Cambridge Science Festival 2021

Jurassic Roadshow is proud to participate once again in the Cambridge Science Festival! Our exhibit will run here from April 1 to April 30.

At the top right of this post, you will see CSF Showcase: Welcome!, CSF Showcase Videos #1, and CSF Showcase Videos #2, which together constitute our offering. New blog posts will be added throughout the month, too, so please check back if you’re interested.

You may also want to see the longer videos from last December’s Zoom Jurassic Roadshow, which included talks by Paul Olsen, Steve Gatesy and Morgan Turner, Patrick Getty, and Steve Winters, as well as our Track Pack members Will Sillin, Harry Sharbaugh, Mark Agostini, and Ed Gregory.

This year, like so much else, the CSF is on line rather than the exuberant in-person event it usually is, but the crew at MIT has managed to make it exciting, nevertheless. Be sure to check out the CSF’s other exhibits. There will be new activities and themes every day to the end of April.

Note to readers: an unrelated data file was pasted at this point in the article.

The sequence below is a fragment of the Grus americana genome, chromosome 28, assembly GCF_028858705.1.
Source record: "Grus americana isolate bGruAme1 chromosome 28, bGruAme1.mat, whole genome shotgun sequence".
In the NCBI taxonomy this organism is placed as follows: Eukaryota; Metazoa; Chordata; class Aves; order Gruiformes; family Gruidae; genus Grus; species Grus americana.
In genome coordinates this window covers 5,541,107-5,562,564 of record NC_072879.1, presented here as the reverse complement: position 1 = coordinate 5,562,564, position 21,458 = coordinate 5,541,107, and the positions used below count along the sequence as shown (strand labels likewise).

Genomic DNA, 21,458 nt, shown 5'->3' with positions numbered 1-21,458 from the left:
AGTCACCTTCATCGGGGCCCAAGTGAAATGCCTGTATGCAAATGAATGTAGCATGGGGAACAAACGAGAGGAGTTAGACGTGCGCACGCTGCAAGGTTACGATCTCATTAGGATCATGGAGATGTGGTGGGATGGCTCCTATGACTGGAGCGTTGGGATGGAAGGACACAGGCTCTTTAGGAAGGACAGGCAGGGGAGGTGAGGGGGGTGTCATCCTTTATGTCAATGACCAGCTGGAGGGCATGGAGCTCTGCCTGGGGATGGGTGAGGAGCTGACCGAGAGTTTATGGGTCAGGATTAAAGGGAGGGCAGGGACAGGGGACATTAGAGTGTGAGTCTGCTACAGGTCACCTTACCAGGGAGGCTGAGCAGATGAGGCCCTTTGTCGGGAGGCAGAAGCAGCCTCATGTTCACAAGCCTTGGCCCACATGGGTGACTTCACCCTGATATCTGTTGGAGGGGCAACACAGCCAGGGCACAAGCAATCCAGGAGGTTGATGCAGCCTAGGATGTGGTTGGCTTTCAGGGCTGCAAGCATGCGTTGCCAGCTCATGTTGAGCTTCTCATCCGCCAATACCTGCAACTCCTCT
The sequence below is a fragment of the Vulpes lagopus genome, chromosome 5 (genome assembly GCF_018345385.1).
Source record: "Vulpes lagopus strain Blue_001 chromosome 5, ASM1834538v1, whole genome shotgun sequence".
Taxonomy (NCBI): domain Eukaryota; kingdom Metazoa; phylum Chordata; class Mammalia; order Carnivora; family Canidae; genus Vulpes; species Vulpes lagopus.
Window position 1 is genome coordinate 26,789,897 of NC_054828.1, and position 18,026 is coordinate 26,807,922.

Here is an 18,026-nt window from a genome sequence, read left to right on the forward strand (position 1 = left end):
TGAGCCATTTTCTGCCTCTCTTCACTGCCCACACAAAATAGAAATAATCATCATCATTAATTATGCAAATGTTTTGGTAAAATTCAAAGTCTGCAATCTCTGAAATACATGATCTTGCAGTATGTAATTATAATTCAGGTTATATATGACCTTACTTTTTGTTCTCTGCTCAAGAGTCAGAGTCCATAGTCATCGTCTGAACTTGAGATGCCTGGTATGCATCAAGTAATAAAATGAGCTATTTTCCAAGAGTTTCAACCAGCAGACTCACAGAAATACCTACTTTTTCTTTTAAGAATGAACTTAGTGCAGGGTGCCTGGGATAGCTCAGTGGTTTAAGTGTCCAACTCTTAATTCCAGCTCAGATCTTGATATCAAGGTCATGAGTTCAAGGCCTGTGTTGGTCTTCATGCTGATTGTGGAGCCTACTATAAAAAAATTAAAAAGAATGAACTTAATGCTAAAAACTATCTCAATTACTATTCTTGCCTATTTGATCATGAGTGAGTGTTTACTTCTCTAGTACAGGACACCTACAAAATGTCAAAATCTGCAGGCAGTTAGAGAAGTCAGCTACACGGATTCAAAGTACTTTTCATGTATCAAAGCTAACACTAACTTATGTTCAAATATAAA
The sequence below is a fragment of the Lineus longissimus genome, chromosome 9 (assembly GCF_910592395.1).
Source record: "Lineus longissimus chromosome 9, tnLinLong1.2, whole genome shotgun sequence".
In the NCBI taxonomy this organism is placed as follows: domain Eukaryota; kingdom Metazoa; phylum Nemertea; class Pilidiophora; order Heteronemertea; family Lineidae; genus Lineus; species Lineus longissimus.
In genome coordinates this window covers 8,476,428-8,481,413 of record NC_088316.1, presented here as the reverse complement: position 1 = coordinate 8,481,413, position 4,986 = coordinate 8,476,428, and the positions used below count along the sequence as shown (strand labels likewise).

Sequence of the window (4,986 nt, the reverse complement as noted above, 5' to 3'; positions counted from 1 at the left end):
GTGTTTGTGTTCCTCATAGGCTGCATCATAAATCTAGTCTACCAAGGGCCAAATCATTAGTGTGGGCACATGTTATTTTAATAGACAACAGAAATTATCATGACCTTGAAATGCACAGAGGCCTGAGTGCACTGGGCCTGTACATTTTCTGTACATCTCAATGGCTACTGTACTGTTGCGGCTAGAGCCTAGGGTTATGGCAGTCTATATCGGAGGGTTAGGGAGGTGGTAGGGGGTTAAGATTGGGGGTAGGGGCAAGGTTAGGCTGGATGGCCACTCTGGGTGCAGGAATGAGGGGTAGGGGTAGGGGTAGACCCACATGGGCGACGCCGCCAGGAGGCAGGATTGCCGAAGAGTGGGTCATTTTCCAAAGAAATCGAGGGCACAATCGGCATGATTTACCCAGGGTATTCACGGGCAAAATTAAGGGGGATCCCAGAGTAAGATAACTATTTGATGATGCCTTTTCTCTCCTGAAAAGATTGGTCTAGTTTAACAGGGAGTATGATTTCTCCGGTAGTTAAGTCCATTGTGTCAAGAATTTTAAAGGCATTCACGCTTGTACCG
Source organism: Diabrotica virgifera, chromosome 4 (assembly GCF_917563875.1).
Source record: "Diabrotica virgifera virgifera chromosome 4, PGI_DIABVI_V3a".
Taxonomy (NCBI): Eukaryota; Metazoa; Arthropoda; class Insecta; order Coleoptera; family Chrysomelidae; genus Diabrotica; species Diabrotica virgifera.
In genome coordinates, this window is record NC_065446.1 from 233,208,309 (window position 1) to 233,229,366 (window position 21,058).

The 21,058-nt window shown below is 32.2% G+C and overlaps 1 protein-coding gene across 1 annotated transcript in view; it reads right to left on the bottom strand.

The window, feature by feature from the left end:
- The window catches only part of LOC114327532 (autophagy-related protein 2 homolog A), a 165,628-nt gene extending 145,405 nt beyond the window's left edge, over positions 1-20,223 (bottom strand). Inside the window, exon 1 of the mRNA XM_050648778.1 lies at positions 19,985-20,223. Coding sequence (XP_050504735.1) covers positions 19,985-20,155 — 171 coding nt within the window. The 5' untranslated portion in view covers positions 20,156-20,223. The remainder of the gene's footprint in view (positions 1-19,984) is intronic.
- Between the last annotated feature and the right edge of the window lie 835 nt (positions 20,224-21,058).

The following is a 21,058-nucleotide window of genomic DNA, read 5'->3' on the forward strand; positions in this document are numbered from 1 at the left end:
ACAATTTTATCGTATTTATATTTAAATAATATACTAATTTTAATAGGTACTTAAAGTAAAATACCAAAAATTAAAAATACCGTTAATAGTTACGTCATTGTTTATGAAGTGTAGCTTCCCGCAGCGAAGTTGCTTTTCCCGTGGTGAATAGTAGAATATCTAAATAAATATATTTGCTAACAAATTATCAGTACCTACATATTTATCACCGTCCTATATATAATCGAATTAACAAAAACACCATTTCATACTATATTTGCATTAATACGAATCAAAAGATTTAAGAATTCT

Our exhibit this year honors two colleagues who passed away, Kornell Nash and Robert Herbert. Each contributed greatly to our knowledge of fossil dinosaur footprints and their history in the region, and both men are greatly missed.

Kornell Nash (1954-2019) operated Nash Dinosaur Footprints in Granby, MA, for many years. He was knowledgeable about dinosaur footprints and became interested in the 19th-century history of their discovery. He researched the Moody family, especially Pliny Moody, who was the first person on record to come across fossil footprints in the Connecticut River Valley, around 1801. His papers–and those of the family dinosaur footprint business–are now in the collection of the Amherst College Archives. Kornell was a kind and generous friend to Jurassic Roadshow and is greatly missed.

Bob Herbert (1929-2020) was a renowned art historian who taught at Yale for many years and then at Mount Holyoke College. In retirement, he became interested in the 19th-century scientific illustrator Orra White Hitchcock, then turned his attentions to Orra’s husband, Edward. A humble-servant kind of scholar, he transcribed the extensive correspondence between Hitchcock and Yale’s Benjamin Silliman. Were it not for Bob’s efforts, we would know little of important but obscure contributors to the discovery of dinosaur footprints: Dexter Marsh, Roswell Field, and James Deane. At right, he identifies Roswell Field as the mystery man in a portrait at the Northfield Farms Library, MA.

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